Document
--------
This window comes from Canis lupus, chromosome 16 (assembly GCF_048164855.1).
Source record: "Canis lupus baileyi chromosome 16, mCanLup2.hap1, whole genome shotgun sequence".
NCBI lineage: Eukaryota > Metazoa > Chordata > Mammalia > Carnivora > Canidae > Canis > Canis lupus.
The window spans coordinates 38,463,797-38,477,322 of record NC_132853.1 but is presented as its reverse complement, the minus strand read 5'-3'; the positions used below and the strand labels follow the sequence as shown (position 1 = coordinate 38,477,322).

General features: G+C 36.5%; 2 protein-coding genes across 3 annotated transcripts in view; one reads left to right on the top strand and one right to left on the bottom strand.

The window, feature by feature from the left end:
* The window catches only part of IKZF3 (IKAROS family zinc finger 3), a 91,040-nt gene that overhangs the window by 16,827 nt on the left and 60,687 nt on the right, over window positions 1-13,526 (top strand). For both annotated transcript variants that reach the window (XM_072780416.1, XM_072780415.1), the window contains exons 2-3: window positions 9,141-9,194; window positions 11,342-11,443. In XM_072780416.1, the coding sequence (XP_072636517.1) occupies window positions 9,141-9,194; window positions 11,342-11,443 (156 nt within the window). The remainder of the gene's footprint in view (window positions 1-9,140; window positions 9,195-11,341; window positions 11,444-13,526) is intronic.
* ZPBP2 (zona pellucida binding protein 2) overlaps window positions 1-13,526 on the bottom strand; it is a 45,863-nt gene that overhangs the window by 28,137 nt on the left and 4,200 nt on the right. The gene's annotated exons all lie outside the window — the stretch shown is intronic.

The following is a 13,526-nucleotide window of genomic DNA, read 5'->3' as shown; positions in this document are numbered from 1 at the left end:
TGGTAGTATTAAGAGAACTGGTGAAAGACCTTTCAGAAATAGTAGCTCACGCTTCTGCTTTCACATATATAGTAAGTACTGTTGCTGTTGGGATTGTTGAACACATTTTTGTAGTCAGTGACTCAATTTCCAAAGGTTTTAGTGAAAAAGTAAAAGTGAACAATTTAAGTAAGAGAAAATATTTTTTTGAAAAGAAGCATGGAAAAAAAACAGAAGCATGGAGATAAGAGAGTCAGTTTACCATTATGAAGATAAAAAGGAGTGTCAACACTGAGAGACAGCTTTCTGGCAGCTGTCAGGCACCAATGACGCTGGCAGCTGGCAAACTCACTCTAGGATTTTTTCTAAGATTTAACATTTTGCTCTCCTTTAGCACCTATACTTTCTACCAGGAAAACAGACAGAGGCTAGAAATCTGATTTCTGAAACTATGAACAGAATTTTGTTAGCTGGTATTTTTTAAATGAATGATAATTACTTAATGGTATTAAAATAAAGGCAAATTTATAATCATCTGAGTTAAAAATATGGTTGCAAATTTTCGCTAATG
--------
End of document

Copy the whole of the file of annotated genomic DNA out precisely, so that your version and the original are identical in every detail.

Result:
This window comes from Canis lupus, chromosome 16 (assembly GCF_048164855.1).
Source record: "Canis lupus baileyi chromosome 16, mCanLup2.hap1, whole genome shotgun sequence".
NCBI lineage: Eukaryota > Metazoa > Chordata > Mammalia > Carnivora > Canidae > Canis > Canis lupus.
The window spans coordinates 38,463,797-38,477,322 of record NC_132853.1 but is presented as its reverse complement, the minus strand read 5'-3'; the positions used below and the strand labels follow the sequence as shown (position 1 = coordinate 38,477,322).

General features: G+C 36.5%; 2 protein-coding genes across 3 annotated transcripts in view; one reads left to right on the top strand and one right to left on the bottom strand.

The window, feature by feature from the left end:
* The window catches only part of IKZF3 (IKAROS family zinc finger 3), a 91,040-nt gene that overhangs the window by 16,827 nt on the left and 60,687 nt on the right, over window positions 1-13,526 (top strand). For both annotated transcript variants that reach the window (XM_072780416.1, XM_072780415.1), the window contains exons 2-3: window positions 9,141-9,194; window positions 11,342-11,443. In XM_072780416.1, the coding sequence (XP_072636517.1) occupies window positions 9,141-9,194; window positions 11,342-11,443 (156 nt within the window). The remainder of the gene's footprint in view (window positions 1-9,140; window positions 9,195-11,341; window positions 11,444-13,526) is intronic.
* ZPBP2 (zona pellucida binding protein 2) overlaps window positions 1-13,526 on the bottom strand; it is a 45,863-nt gene that overhangs the window by 28,137 nt on the left and 4,200 nt on the right. The gene's annotated exons all lie outside the window — the stretch shown is intronic.

The following is a 13,526-nucleotide window of genomic DNA, read 5'->3' as shown; positions in this document are numbered from 1 at the left end:
TGGTAGTATTAAGAGAACTGGTGAAAGACCTTTCAGAAATAGTAGCTCACGCTTCTGCTTTCACATATATAGTAAGTACTGTTGCTGTTGGGATTGTTGAACACATTTTTGTAGTCAGTGACTCAATTTCCAAAGGTTTTAGTGAAAAAGTAAAAGTGAACAATTTAAGTAAGAGAAAATATTTTTTTGAAAAGAAGCATGGAAAAAAAACAGAAGCATGGAGATAAGAGAGTCAGTTTACCATTATGAAGATAAAAAGGAGTGTCAACACTGAGAGACAGCTTTCTGGCAGCTGTCAGGCACCAATGACGCTGGCAGCTGGCAAACTCACTCTAGGATTTTTTCTAAGATTTAACATTTTGCTCTCCTTTAGCACCTATACTTTCTACCAGGAAAACAGACAGAGGCTAGAAATCTGATTTCTGAAACTATGAACAGAATTTTGTTAGCTGGTATTTTTTAAATGAATGATAATTACTTAATGGTATTAAAATAAAGGCAAATTTATAATCATCTGAGTTAAAAATATGGTTGCAAATTTTCGCTAATG